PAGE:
Tuesday, December 2, 2014

# book reviews # books

Book Review: The Heretic

In 1536 it seems the entire known world is changing--strange new lands are discovered and the Reformation is challenging Rome and its power. In England the king's declaration of a new church and dissolution of the monasteries overturns the customs and authorities of centuries. In the new world order, spies abound and no one can be trusted.

To Brother Pacificus of the Abbey of St. Benet's in Norfolk, it looks like his abbey alone will be spared dissolution. But this last Benedictine house is mired in murder and intrigue. Then when Pacificus falls under suspicion, more than his own dark past comes to light, while the body count keeps rising. Pacificus's fate becomes entwined with that of three local children after their parents are arrested for treason and heresy. Protected only by this errant monk, a mysterious leper, and a Dutch eel-catcher, the children must quickly adjust; seeking their own identity, they soon find that neither parents nor protectors are quite what they seem.

Based on historical events, this post-medieval mystery is laced with romance, fueled by greed, and punctuated with bouts of feasting, smuggling, and jailbreak.

When this book arrived in the mail, I nearly choked at the size of it. 608 pages. It turns out that it was 608 pages of fast reading. This book pretty much includes it all...religion, politics, action, adventure and even a touch of romance. I will say that if you have trouble keeping track of who is who, this might not be the book for you. Instead of just taking place in a time period, the time period is as much of the book as the characters themselves. To that extent, it was wonderful to see the very people that Ben and I have been studying in world history come to life. I honestly really enjoyed this book and I only have one real complaint and trust me, it's minor. At the end of the book, the author wrote a series of letters (or portions of them) to help give closure as to what happened to the characters. I would have much rather seen an epilogue that really covered everyone in a fuller fashion.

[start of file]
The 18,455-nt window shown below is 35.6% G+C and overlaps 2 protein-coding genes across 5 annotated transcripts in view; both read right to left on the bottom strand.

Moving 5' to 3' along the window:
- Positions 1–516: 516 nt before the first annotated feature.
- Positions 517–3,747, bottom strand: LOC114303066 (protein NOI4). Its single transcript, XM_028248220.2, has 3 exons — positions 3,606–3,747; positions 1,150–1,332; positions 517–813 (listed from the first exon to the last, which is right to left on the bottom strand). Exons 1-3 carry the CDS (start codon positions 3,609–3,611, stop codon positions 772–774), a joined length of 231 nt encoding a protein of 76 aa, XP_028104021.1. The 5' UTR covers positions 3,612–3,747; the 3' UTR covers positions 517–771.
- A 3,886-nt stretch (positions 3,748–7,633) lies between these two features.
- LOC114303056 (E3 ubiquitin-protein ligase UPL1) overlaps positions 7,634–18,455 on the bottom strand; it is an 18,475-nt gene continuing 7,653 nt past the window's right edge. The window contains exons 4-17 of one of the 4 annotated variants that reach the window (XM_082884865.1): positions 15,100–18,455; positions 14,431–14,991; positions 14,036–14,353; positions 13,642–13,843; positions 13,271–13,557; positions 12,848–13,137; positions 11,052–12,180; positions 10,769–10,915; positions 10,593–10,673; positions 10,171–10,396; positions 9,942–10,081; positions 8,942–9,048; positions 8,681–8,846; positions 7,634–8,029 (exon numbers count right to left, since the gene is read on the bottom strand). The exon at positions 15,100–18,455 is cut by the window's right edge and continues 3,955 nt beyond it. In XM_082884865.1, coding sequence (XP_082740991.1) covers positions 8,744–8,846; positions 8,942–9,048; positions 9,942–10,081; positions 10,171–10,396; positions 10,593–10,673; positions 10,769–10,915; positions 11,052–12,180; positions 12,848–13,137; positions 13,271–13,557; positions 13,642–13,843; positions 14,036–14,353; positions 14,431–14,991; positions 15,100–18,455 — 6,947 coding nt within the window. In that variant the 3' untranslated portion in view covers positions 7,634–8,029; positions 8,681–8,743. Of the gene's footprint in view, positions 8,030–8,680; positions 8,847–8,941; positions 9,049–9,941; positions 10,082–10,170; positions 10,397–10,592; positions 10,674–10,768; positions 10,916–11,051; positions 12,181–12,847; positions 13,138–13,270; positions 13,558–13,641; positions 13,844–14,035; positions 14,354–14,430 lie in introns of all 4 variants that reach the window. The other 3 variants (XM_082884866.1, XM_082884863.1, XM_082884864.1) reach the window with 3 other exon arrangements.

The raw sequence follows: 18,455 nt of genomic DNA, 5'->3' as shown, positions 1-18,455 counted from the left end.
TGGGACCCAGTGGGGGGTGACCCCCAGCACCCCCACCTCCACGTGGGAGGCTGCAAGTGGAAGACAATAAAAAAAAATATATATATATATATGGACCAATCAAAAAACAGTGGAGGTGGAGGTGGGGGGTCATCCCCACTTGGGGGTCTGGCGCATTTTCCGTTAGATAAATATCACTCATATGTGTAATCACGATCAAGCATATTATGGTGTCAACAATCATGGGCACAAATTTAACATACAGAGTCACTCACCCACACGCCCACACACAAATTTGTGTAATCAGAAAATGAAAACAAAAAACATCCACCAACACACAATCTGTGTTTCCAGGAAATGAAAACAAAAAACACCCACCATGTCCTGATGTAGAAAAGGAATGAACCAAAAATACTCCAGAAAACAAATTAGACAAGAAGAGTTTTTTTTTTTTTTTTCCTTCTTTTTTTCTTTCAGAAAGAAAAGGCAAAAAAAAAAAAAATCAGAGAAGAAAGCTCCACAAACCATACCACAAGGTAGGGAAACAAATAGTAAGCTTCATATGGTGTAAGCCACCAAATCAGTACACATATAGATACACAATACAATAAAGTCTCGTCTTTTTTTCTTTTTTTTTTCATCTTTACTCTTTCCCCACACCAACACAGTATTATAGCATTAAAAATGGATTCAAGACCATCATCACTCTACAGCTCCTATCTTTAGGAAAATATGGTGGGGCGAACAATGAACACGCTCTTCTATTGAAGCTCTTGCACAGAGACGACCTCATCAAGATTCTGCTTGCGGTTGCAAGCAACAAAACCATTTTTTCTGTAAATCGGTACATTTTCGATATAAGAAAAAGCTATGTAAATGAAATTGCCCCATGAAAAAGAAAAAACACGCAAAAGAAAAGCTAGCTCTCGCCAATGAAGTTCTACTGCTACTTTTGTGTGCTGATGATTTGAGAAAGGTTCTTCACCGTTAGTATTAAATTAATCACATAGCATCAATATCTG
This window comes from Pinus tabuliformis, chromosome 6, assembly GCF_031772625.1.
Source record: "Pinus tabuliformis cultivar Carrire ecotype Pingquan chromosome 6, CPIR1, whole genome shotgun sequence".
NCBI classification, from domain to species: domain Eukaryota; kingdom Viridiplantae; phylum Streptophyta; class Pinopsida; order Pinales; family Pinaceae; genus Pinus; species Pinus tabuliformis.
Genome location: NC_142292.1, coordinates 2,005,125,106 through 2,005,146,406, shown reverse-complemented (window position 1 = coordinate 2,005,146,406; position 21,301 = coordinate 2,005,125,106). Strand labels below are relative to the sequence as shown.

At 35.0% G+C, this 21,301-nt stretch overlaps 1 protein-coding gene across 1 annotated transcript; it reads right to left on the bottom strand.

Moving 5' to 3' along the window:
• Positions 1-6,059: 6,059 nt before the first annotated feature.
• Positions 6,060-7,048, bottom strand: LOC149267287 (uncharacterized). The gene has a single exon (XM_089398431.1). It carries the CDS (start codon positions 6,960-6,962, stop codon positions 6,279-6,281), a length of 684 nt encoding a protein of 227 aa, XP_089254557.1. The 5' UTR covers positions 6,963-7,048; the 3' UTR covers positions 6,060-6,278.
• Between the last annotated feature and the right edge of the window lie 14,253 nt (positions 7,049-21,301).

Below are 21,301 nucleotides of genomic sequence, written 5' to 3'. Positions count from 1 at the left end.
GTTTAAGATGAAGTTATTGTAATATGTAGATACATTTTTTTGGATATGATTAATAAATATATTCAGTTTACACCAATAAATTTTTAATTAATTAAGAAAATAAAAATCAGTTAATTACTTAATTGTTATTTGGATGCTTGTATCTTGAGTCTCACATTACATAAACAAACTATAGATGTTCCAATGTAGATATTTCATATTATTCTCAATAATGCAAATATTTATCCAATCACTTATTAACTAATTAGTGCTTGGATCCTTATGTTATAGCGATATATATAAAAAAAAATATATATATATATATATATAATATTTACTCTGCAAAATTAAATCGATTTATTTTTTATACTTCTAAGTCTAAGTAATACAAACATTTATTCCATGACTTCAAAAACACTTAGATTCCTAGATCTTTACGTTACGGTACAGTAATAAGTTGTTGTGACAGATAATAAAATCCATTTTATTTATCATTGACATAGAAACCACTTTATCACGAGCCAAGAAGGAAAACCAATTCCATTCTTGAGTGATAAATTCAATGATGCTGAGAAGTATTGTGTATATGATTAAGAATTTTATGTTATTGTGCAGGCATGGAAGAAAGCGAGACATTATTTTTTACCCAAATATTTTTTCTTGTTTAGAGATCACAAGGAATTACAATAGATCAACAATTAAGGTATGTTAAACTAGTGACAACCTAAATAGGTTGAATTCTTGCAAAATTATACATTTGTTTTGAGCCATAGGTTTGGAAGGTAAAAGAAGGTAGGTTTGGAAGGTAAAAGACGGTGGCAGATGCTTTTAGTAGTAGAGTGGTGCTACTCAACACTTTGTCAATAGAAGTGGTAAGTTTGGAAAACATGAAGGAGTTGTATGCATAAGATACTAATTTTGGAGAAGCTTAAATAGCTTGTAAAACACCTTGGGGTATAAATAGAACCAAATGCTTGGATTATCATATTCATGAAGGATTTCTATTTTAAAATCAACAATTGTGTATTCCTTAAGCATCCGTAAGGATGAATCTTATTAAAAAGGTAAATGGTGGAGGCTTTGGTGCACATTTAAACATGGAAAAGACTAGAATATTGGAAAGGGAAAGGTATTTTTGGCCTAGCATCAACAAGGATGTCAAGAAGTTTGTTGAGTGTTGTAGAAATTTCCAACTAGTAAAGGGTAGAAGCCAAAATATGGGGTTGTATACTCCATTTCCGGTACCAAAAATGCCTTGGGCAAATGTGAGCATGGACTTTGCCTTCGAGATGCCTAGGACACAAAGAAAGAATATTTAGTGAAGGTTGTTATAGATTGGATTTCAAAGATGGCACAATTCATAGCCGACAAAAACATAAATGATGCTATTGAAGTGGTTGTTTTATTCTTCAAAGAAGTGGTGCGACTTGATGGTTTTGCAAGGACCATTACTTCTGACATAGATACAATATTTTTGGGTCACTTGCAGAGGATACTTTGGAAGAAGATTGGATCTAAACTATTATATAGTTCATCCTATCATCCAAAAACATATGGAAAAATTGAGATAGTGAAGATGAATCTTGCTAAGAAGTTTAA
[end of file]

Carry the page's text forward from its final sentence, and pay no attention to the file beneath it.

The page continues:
I received a copy of this book for the purpose of this review.  All thoughts, comments, and opinions are my own.
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